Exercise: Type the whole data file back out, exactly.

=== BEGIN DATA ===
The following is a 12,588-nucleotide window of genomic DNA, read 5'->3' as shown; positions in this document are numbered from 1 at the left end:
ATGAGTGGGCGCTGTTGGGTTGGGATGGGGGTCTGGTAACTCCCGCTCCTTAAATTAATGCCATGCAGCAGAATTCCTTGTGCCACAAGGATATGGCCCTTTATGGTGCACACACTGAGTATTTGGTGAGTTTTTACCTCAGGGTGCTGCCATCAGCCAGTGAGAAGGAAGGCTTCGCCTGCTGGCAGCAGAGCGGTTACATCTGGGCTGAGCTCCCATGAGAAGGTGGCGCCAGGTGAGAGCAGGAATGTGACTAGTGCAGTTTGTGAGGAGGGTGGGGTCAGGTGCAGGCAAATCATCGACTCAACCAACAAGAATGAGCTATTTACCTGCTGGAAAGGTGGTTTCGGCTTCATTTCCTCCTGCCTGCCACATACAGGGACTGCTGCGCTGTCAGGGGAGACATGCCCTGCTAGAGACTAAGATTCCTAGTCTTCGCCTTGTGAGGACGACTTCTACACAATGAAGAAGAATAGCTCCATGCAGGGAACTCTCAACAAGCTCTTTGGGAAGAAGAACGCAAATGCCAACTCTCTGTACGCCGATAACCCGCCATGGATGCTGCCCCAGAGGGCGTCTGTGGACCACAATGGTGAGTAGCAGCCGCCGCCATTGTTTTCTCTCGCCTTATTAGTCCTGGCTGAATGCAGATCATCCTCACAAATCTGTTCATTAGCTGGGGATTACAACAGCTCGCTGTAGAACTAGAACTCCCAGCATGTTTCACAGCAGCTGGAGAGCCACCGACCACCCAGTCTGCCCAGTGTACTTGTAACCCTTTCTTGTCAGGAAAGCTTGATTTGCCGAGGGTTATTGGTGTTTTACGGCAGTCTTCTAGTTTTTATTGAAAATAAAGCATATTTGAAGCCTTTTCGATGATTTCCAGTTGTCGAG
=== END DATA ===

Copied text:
The following is a 12,588-nucleotide window of genomic DNA, read 5'->3' as shown; positions in this document are numbered from 1 at the left end:
ATGAGTGGGCGCTGTTGGGTTGGGATGGGGGTCTGGTAACTCCCGCTCCTTAAATTAATGCCATGCAGCAGAATTCCTTGTGCCACAAGGATATGGCCCTTTATGGTGCACACACTGAGTATTTGGTGAGTTTTTACCTCAGGGTGCTGCCATCAGCCAGTGAGAAGGAAGGCTTCGCCTGCTGGCAGCAGAGCGGTTACATCTGGGCTGAGCTCCCATGAGAAGGTGGCGCCAGGTGAGAGCAGGAATGTGACTAGTGCAGTTTGTGAGGAGGGTGGGGTCAGGTGCAGGCAAATCATCGACTCAACCAACAAGAATGAGCTATTTACCTGCTGGAAAGGTGGTTTCGGCTTCATTTCCTCCTGCCTGCCACATACAGGGACTGCTGCGCTGTCAGGGGAGACATGCCCTGCTAGAGACTAAGATTCCTAGTCTTCGCCTTGTGAGGACGACTTCTACACAATGAAGAAGAATAGCTCCATGCAGGGAACTCTCAACAAGCTCTTTGGGAAGAAGAACGCAAATGCCAACTCTCTGTACGCCGATAACCCGCCATGGATGCTGCCCCAGAGGGCGTCTGTGGACCACAATGGTGAGTAGCAGCCGCCGCCATTGTTTTCTCTCGCCTTATTAGTCCTGGCTGAATGCAGATCATCCTCACAAATCTGTTCATTAGCTGGGGATTACAACAGCTCGCTGTAGAACTAGAACTCCCAGCATGTTTCACAGCAGCTGGAGAGCCACCGACCACCCAGTCTGCCCAGTGTACTTGTAACCCTTTCTTGTCAGGAAAGCTTGATTTGCCGAGGGTTATTGGTGTTTTACGGCAGTCTTCTAGTTTTTATTGAAAATAAAGCATATTTGAAGCCTTTTCGATGATTTCCAGTTGTCGAG